Dr. Seuss’s The Lorax appeared in the 1970s at the start of the environmental movement, just before the first anniversary of Earth Day. Dr. Seuss later called The Lorax straight propaganda, a polemic against pollution. The main point of the book is “The basic message of The Lorax deals with ecosystems and the interrelatedness of all parts - living and non-living - as a viable, functioning unit." Environmental impact is told from a simplistic yet environmentally accurate viewpoint, demonstrating the conflict between natural resources and man-made production. The story starts with what was called the Once-ler, telling the story of the local natural history and how it was once home to the Lorax, the one who speaks for the trees because trees have no tongues. This natural habitat, home to the Truffula Trees, was quickly taken advantage of by the greed of the Once-ler. The Once-ler cut down all of the Truffula Trees to make thneeds which he claims everyone needs (a marketing slogan). Through this deforestation and pursuit of economic growth by the Once-ler, the lakes, skies, and land in the area become polluted, all the creatures who inhabit them are forced to leave, and all of the Truffula Trees are cut down. The Once-ler is the sign of consumerism where he only cares about business and money. Dreier states, “The Once-ler cares only about making more things and more money. "Business is business! / And business must grow," he says. At the end however, surveying the devastation he has caused, the Once-ler shows remorse. He says to the young boy in the end that Truffula Trees (instead of thneeds) are what everyone needs, and that new ones should be grown, given clean water and fresh air, and should be protected. The book attacks corporate greed and excessive consumerism.”[1]

Another message within the reading suggests that young children need to be taught about the environment and how to live in a sustainable way in order to preserve what we have. The children need to learn about how to live without degrading the environment, so that future generations have a clean place to live. This is shown in The Lorax by the Once-ler educating the small boy about the dangers of pollution and degradation of the environment, and by giving him the last Truffula seed so that new ones can be grown.[16]

Marvin K. Mooney Will You Please Go Now![edit]

Marvin K. Mooney Will You Please Go Now! was written in 1972. On the surface, the story is one of Marvin K. Mooney, a young child who needs to go to bed and is asked to "go" in many ways. The book was turned into a political statement on July of 1974 by a collaboration with political humorist Art Buchwald. Dr. Seuss crossed out "Marvin K. Mooney" wherever it occurred in a copy of his story, and replaced it with "Richard M. Nixon." With Dr. Seuss's approval, Buchwald and his editors reprinted the markup as a newspaper column, and it was published July 30, 1974 in The Washington Post.[17] President Richard Nixon resigned ten days later on August 9th as a result of Watergate.[18][19]

The Butter Battle Book[edit]

The Butter Battle Book, written in 1984, was a clear political statement about the danger and implications of the Cold War[citation needed]. The book depicts a war between two parties. The Yooks, dressed in blue, are a clear depiction of the Americans[citation needed], while the Zooks, dressed in red, resemble the Soviet army[citation needed]. The book’s premise is about the war that is fuelled by the different viewpoints of how one should butter their bread. The Yooks and Zooks constantly try to build better weaponry to scare the enemy, which is a clear correlation to the arms race. The book's message is that the arms race could be avoided if the trivial misunderstanding of “which side of bread is to be buttered,” could just be let go, which would lead to each side not needing to increase the power of its arsenal.[20]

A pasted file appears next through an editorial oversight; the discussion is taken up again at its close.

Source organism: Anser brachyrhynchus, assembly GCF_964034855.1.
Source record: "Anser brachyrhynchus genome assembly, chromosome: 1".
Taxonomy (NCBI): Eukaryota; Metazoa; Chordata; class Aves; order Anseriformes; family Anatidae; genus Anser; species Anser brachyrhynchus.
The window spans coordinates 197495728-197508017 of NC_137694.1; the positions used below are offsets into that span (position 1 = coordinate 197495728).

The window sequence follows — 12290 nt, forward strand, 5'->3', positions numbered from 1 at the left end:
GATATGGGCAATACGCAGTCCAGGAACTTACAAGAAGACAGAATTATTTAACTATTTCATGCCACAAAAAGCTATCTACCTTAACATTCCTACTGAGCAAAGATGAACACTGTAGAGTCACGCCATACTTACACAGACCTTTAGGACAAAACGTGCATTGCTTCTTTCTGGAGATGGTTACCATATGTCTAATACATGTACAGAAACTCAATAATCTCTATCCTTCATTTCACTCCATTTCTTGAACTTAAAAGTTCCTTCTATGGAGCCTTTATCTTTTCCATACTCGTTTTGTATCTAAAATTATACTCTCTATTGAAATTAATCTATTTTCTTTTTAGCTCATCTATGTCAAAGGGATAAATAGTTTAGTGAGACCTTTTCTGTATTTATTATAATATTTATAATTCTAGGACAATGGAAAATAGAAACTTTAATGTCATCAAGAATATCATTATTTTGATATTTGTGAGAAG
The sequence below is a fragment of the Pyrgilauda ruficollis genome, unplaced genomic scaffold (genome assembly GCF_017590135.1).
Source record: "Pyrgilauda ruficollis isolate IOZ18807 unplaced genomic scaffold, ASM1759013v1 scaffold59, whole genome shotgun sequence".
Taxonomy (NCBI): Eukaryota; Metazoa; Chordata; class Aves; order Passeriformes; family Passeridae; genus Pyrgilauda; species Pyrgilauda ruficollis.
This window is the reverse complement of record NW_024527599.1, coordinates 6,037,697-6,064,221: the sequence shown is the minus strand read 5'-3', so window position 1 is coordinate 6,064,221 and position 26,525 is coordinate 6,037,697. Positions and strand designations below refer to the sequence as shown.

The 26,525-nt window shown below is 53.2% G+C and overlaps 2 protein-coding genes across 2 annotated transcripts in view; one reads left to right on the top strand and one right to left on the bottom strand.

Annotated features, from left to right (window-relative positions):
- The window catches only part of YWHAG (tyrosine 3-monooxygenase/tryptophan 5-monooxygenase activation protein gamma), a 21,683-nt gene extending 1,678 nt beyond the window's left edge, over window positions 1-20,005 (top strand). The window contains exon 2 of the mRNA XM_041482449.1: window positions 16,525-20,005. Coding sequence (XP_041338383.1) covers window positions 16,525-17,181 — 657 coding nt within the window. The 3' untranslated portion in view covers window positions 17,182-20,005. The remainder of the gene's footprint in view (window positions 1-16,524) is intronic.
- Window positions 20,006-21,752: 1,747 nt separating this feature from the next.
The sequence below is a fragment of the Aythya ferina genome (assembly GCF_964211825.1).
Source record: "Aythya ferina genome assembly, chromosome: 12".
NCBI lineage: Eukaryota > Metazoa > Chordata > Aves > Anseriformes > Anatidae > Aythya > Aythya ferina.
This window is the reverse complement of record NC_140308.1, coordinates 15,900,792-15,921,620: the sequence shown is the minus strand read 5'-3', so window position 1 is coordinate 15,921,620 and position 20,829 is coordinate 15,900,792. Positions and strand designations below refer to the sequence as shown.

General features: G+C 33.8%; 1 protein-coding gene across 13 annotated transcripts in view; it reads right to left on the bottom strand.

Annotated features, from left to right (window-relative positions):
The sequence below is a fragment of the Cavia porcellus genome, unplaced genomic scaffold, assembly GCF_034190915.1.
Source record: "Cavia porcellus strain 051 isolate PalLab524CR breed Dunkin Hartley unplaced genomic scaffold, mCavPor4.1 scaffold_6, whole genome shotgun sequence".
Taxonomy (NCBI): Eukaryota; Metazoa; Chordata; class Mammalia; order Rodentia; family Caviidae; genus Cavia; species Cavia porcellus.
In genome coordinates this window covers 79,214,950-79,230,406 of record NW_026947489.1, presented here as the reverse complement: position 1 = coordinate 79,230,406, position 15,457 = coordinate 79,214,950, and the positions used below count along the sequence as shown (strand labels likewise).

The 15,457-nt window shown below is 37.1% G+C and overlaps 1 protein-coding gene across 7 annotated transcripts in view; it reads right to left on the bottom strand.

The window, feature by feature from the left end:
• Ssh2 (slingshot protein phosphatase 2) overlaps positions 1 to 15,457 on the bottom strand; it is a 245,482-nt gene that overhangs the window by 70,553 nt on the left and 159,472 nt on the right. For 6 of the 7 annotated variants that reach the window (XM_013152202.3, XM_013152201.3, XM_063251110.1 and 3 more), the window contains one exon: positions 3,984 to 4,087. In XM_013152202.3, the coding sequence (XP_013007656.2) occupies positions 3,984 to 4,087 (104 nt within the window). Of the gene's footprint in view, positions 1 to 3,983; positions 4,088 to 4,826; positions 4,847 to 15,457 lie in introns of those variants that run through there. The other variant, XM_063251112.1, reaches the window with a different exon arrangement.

See also[edit]

External links[edit]


  1. ^ a b Dreier, Peter. "Dr. Seuss's Progressive Politics." Tikkun 26.4 (2011): 28-47. Academic Search Premier. Web. 27 Oct. 2012.
  2. ^ UC San Diego Special Collections Library, http://libraries.ucsd.edu/speccoll/dswenttowar/#intro
  3. ^ CNN, http://www.cnn.com/2015/05/28/living/feat-racist-dr-seuss-drawing/
  4. ^ Dreier, P. (2011). Dr. Seuss's Progressive Politics. Tikkun, 26(4), 28-47.
  5. ^ Burdorff, H. (2012). Subversive Seuss: Global North-South Relations in The Cat in the Hat Comes Back. Interdisciplinary Humanities, 29(1), 77-84.
  6. ^ Seuss, and Seuss. Horton Hears a Who! New York: Random House, 1954. Print.
  7. ^ Wilson, Ellen. Human Life Review; Winter2012, Vol. 38 Issue 1, p12-18, 6p.
  8. ^ a b Wolosky, Shira. "Democracy in America: By Dr. Seuss." Southwest Review 85.2 (Spring 2000): 167-183. Rpt. in Children's Literature Review. Ed. Tom Burns. Vol. 100. Detroit: Gale, 2005. Literature Resource Center. Web. 30 Oct. 2012.
  9. ^ "Dr. Seuss' Secret Messages | Laci Green". 2012-03-05. Retrieved 2013-11-30. 
  10. ^ Wolosky, Shira (2000). Democracy in America:By Dr. Seuss. Detroit: Tom Burns. pp. 167–188. 
  11. ^ Miller J. Friends of the Lorax. National Review [serial online]. March 19, 2012;64(5):25-27. Available from: Academic Search Premier, Ipswich, MA. Accessed October 31, 2012.
  12. ^ Seuss. Yertle the Turtle, and Other Stories,. New York: Random House, 1958. Print.
  13. ^ "Dr. Seuss book banned from class for being too 'political'". Now.msn.com. 2012-04-25. Archived from the original on December 3, 2013. Retrieved 2013-11-30. 
  14. ^ Seuss, Dr. (1961). The Sneetches. Random House. 
  15. ^ Dreier, Peter (2011). "Dr. Seuss's Progressive Politics". The Phi Delta Kappan: 28–47. 
  16. ^ Clare Lowell. “Beyond "The Lorax?" the Greening of the American Curriculum.” The Phi Delta Kappan, Vol. 90, No. 3 (Nov., 2008), pp. 218-222.
  17. ^ http://www.washingtonpost.com/wp-dyn/content/article/2006/04/19/AR2006041901099.html
  18. ^ Al-Khatib, Talal. "The Politics of Dr. Seuss." Discovery News. N.p., 03 Mar. 2012. Web. 06 Nov. 2012.
  19. ^ Buchwald, Art. "Richard M. Nixon Will You Please Go Now!" Washington Post. The Washington Post, 30 July 1974. Web. 06 Nov. 2012.
  20. ^ The Butter Battle Book. (1984). National Review, 36(14), 15-16.